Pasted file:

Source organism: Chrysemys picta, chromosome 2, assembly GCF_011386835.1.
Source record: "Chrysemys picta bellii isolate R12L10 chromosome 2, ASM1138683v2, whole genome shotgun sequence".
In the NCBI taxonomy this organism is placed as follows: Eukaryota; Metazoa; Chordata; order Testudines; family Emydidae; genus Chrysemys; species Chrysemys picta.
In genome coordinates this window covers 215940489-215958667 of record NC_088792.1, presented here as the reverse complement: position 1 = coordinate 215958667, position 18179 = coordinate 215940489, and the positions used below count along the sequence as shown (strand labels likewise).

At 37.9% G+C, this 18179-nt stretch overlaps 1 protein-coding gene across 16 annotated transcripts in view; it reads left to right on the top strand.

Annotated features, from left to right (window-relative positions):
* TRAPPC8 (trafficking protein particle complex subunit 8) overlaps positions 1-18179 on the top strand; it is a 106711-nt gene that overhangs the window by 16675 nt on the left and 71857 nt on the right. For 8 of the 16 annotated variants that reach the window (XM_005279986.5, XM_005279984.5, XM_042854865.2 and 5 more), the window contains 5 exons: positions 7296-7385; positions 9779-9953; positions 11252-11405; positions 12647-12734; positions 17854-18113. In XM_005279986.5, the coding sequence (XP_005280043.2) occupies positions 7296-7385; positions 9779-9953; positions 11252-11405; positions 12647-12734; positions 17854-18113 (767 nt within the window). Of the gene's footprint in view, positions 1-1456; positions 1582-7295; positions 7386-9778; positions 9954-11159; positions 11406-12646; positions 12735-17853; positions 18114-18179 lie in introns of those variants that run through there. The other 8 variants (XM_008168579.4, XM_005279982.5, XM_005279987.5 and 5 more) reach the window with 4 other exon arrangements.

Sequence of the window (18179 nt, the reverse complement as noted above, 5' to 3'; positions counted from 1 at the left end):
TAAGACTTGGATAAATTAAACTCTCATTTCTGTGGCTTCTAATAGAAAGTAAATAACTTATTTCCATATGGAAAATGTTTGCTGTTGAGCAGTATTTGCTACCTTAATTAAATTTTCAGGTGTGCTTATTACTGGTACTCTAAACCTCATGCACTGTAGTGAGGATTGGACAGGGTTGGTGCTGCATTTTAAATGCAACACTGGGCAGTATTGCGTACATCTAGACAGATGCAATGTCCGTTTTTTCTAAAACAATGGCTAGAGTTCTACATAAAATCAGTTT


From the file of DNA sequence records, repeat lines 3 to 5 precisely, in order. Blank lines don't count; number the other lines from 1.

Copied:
In the NCBI taxonomy this organism is placed as follows: Eukaryota; Metazoa; Chordata; order Testudines; family Emydidae; genus Chrysemys; species Chrysemys picta.
In genome coordinates this window covers 215940489-215958667 of record NC_088792.1, presented here as the reverse complement: position 1 = coordinate 215958667, position 18179 = coordinate 215940489, and the positions used below count along the sequence as shown (strand labels likewise).

At 37.9% G+C, this 18179-nt stretch overlaps 1 protein-coding gene across 16 annotated transcripts in view; it reads left to right on the top strand.